In all of her interactions with founders, Kimmel looks for ways in which she can help. “Starting a company is incredibly stressful, especially for the primary caregiver at home,” Kimmel says. “I make an intentional effort to invite spouses to dinners and host kid-friendly activities throughout the year.”

3. Talk openly (and often) about money

Money can be a tricky topic to broach, and Kimmel has seen that, while many women are great at managing their own finances, they don’t talk as openly about money as their male counterparts. “Having the discussion about money is really important,” she says. “I always encourage women to talk about how much you’re making; ask your friends who are in similar roles how much they’re making. I think we all need to help each other out.”

That said, Kimmel hints at an uptick in financial literacy among Gen Z and future generations. There are people on TikTok sharing their money advice, and there are new apps and ways for people to start investing. “I think that we’re trending towards a more equitable future,” Kimmel says. “But, you know, I think being on the front lines and really helping companies shape that culture is really important, too.”

4. Empower other women to feel seen

Instead of fighting for seats at the table, Kimmel takes a more collaborative approach. She has seen many women ultimately leave the industry because company culture wasn’t supportive enough for them, in particular women who are planning for families and looking at maternity leave policies. “We’ve also seen women go work on other stuff and work in other spaces where there’s more women, and so, I think step one is helping every woman feel seen, and then find ways to build that into your company’s culture,” she says.

As part of her mission to make tech more welcoming and equitable for women, Kimmel makes a commitment to help her portfolio companies attract and retain female engineer talent. “Women breaking into tech are coming from college campuses where they had a ton of female friends, lived in the girls’ dorm and many were involved in campus groups where they had a community…. There’s just all of these different scenarios where it’s kind of a culture shock when you enter into a mostly male world,” she says.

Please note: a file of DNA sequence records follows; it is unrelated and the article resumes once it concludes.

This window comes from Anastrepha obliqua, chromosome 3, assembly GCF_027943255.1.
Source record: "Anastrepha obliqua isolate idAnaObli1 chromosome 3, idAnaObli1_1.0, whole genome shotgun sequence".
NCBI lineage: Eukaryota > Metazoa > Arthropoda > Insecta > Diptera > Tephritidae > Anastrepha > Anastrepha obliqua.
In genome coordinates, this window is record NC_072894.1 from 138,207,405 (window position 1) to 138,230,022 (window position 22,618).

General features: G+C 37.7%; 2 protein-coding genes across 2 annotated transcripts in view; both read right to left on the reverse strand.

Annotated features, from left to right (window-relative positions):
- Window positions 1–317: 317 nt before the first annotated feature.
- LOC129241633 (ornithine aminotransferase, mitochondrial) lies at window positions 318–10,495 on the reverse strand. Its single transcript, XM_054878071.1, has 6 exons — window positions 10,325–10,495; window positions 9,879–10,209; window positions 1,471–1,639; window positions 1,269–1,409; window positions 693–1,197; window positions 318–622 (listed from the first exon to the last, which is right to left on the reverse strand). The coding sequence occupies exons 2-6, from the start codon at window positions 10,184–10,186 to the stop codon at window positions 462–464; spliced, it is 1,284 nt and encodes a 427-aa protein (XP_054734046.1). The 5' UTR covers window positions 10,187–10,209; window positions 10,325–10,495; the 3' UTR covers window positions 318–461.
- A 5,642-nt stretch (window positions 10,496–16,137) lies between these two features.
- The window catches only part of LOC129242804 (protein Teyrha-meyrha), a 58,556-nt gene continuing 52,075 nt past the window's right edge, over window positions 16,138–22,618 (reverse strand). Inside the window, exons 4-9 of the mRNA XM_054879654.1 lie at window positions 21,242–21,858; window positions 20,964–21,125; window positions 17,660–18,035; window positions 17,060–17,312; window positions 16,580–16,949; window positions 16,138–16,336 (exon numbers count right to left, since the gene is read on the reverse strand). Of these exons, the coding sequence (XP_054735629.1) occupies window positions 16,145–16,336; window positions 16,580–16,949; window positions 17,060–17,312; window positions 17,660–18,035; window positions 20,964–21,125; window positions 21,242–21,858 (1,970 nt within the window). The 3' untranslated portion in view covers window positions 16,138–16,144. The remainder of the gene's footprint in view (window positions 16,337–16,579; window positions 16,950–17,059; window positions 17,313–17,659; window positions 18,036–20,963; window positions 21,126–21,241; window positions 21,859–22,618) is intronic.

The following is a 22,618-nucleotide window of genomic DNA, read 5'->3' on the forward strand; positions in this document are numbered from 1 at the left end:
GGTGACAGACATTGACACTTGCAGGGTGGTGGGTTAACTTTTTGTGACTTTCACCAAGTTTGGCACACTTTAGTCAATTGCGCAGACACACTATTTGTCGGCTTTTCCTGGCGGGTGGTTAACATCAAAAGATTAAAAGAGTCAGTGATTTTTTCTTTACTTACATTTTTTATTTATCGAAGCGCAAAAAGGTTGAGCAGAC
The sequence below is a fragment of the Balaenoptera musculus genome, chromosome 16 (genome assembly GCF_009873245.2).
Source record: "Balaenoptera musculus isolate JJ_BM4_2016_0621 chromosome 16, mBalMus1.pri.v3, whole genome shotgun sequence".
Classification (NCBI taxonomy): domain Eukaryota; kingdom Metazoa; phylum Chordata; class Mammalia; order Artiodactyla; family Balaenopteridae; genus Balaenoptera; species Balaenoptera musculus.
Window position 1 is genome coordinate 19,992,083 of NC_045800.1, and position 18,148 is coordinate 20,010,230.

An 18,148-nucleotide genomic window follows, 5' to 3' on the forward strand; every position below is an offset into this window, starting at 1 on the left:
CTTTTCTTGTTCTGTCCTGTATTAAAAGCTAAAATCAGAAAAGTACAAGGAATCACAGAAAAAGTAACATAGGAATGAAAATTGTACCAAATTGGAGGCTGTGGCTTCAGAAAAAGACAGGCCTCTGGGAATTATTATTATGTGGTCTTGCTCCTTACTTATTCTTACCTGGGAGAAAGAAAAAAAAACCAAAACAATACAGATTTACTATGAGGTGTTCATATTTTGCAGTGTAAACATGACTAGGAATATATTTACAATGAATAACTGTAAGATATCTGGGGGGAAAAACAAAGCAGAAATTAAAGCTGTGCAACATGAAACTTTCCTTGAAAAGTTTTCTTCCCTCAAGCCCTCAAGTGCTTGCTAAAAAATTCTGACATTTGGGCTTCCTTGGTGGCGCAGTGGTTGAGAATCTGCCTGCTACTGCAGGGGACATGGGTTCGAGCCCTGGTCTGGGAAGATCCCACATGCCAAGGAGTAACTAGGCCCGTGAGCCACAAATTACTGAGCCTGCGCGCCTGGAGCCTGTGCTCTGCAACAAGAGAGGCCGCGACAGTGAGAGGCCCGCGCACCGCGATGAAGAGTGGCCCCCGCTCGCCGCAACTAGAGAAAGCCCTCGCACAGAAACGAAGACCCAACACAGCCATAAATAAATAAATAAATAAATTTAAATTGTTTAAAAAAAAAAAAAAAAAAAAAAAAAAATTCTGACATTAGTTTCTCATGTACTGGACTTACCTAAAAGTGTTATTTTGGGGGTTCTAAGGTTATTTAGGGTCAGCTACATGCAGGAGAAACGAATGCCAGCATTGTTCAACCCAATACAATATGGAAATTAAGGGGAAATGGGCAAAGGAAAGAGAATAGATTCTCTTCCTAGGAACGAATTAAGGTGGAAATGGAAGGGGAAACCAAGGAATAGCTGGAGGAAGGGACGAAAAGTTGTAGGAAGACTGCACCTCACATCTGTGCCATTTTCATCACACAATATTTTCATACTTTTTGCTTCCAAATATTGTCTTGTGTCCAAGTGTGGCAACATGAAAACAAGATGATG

5. Embrace AI to focus your efforts

In order to lean into your super skills, you need to start saying “no” more and automating manual tasks with AI. “In the corporate world, one of the challenges that women always face is we want to be seen, and we do want to be recognized for the quality of our work,” Kimmel says, adding that, many times, women end up picking up even more projects like planning the company off-sites or almost operating as admin for teams. “There are ways we’re starting to see automation take shape where it’s actually helping women,” she says. “We’re not responsible for taking notes in a meeting and all of the other mundane tasks that somehow always fall on the plate of the woman in the room.” 

This article originally appeared in the March/April 2024 issue of SUCCESS magazine. Photo by Evan Mulling/Courtesy of Brianne Kimmel.

Megan Eileen McDonough

Megan Eileen McDonough is an award-winning writer and social photojournalist who splits her time between Barcelona and Virginia. In addition to running top-ranked blog, Bohemian Trails, McDonough's writing has appeared in publications such as Lonely Planet, US Airways, Teen Vogue, Fodor’s, and Bustle among others. She’s been featured in Travel + Leisure, AFAR, Refinery29, and Forbes as a leader in the travel space. McDonough also works as a brand strategist, helping to define content direction, curation, and compelling storytelling. Follow her on Instagram @itsmeganeileen.